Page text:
Vancouver groups make submissions at closing of MMIWG Inquiry
The first round of closing hearings in the controversial inquiry began Nov. 26
Reported by Kelsea Franzke
Unreliable and incomplete data suggesting that 3,000 Indigenous women and girls have gone missing and been murdered across Canada is a gross underestimation, according to one advocate.
Chief Kupki7 Judy Wilson of the Neskonlith Band said the lives of women and girls have been ignored for decades and the time for talking and apologies is over.
In her closing submissions at the National Inquiry into Missing and Murdered Indigenous Women and Girls on Nov. 26, Wilson said that there’s been a demand for years for action from the government and police to properly investigate the murders and disappearances.
“It is clear to me that the murders of Indigenous women and girls are not treated with respect and urgency,” said Wilson, a representative of the Union of BC Indian Chiefs. “White girls and women don’t have to worry about their safety like Indigenous women and girls have to in Canada.”
Four days of closing submissions focusing on human rights, government services, racism and policing are being presented to the Commissioners in Calgary. The hearings, which mark the beginning of the end of the Inquiry, run from Nov. 26 – 30.
Hearings live streamed in the Downtown Eastside
In Vancouver the Saa’ust Centre, a community space that acts as a safe space for survivors and families, is live-streaming the submissions throughout the week.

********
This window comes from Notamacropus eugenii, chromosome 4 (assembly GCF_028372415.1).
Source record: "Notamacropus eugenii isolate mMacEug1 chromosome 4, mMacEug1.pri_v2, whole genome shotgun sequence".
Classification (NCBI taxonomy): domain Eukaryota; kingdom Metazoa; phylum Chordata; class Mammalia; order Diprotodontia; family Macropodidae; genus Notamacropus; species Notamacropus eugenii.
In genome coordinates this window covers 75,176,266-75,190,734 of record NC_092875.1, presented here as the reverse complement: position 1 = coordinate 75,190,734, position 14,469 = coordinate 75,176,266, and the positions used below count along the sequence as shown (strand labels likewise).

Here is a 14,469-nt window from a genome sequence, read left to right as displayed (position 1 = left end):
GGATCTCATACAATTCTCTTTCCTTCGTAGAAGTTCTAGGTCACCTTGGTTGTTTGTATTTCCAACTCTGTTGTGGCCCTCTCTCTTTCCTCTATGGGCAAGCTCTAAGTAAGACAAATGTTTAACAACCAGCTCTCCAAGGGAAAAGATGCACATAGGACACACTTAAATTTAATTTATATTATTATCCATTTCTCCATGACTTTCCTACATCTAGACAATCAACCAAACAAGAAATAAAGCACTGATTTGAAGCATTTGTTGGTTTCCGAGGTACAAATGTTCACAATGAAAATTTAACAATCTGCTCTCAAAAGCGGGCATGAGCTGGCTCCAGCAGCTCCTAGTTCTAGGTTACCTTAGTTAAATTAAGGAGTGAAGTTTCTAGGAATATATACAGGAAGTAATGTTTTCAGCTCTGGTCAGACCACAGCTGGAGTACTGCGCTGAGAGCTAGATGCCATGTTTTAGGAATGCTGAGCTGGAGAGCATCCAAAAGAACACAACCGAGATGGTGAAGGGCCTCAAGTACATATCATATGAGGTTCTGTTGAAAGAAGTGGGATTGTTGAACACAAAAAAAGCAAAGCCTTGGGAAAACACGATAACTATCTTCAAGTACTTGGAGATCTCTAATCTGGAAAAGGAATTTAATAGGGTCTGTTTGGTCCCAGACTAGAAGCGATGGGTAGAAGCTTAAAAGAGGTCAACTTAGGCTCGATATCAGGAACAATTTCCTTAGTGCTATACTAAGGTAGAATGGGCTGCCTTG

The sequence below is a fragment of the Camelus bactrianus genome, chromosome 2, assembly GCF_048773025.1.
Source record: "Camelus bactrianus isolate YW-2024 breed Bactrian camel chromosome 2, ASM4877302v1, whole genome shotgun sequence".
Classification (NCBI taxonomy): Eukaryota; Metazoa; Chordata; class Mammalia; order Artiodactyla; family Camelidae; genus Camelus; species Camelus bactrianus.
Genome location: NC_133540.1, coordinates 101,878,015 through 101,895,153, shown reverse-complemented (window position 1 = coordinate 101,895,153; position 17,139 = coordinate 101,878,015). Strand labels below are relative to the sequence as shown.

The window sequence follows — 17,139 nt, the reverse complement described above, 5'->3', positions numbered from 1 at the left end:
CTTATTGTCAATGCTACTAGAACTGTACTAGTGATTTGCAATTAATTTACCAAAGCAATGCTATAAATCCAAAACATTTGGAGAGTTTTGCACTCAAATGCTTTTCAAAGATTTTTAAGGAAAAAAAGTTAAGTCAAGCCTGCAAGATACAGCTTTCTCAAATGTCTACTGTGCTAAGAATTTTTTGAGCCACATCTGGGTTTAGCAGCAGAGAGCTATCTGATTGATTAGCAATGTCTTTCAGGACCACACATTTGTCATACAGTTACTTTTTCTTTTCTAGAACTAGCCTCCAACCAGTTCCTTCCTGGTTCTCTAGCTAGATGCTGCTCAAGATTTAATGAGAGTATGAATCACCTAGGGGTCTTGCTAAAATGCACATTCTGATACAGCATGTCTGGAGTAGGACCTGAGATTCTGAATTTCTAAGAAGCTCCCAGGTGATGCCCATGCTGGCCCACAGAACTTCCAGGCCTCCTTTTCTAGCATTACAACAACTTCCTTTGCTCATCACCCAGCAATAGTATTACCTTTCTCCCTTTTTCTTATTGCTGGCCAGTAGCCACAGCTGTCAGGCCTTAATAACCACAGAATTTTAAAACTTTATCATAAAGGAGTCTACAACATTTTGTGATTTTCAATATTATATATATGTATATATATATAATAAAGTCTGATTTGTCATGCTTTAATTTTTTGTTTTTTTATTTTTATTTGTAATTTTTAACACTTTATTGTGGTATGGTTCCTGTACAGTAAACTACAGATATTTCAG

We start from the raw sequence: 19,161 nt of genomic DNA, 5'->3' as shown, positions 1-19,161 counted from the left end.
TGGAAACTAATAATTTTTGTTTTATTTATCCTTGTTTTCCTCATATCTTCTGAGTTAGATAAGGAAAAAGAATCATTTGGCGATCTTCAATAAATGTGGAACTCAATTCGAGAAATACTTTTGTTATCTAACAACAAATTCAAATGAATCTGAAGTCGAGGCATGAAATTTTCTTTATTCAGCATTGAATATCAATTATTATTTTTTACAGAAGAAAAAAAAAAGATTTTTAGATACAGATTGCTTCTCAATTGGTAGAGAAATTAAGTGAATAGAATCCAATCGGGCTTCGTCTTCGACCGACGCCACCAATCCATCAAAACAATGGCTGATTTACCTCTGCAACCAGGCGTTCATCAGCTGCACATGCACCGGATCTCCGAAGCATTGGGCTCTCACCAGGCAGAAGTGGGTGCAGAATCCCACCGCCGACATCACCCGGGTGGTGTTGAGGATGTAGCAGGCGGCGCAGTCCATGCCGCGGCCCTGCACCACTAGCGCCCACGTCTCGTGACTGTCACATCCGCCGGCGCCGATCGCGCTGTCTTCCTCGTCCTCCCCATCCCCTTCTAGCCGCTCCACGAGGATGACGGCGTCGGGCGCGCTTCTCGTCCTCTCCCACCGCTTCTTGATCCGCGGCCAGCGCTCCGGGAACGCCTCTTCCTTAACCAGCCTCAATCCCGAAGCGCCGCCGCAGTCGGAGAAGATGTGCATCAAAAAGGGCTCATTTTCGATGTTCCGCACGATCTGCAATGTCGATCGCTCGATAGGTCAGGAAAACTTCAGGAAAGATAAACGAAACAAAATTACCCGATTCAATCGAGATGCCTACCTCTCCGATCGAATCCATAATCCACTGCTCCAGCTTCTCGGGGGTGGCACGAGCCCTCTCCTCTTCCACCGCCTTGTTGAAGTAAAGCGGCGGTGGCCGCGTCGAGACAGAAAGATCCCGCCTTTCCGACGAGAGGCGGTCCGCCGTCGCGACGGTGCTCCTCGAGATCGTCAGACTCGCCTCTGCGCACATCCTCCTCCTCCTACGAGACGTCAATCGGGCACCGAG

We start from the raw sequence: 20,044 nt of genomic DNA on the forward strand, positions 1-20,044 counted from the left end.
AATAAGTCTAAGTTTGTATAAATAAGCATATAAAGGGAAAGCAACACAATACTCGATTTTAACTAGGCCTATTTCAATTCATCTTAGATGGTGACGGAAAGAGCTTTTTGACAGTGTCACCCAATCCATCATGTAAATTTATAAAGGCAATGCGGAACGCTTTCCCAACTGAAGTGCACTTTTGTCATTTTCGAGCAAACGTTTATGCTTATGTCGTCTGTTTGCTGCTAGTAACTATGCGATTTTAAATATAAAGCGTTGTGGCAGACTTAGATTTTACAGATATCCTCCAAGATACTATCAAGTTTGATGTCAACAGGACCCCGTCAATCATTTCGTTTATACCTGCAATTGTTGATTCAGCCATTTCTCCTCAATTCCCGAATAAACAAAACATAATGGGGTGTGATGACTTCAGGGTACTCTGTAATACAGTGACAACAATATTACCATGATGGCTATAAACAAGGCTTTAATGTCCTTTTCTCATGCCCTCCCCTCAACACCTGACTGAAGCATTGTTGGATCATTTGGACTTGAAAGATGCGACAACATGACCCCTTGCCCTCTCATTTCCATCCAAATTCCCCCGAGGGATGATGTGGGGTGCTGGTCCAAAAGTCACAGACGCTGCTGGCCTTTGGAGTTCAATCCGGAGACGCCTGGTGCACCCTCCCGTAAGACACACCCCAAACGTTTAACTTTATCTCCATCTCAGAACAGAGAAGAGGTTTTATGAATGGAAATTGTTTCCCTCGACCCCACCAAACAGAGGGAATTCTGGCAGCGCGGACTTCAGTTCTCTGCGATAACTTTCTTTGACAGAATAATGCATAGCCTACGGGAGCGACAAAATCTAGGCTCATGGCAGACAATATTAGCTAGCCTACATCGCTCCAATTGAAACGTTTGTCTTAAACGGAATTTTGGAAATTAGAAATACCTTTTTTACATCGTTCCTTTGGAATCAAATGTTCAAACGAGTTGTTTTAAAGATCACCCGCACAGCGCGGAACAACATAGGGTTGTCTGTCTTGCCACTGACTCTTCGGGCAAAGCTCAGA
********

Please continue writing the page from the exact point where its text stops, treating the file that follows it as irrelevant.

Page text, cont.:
Eric Anderson, office manager at the Saa’ust Centre, says that it is important to educate people on the issues that Indigenous people are facing across the nation.
“For non-Indigenous people, a lot are completely unaware of the issue, and you can notice it in the media. There are women and girls, as well as young boys and men, who are going missing all the time, but it’s never covered by the media as heavily as it should be,” Anderson said.
“I think non-Indigenous people need to step up to the plate in scaling back on racism and educating people on racism, because that’s the root cause.”
Several Vancouver-based groups to appear
Mikenze Jordan will be representing the Aboriginal Women’s Action Network presenting submissions on Nov. 29. She wants the government to know that their actions and policies are harming women.
“I want to let the state know that colonialism and patriarchy are, in a literal sense and in many subtle ways, killing Indigenous women. It needs to stop,” Jordan said. “I know that we have many Indigenous women warriors who are listening out there, and I hope that they continue to fight and use their voices.”
A number of Vancouver-based organizations will be presenting their final submissions over the next few days including the Vancouver Sex Workers Rights Collective, West Coast LEAF, Vancouver Rape Relief and Women’s Shelter, Downtown Eastside Women’s Centre, Aboriginal Women’s Action Network and the First Nations Health Council.
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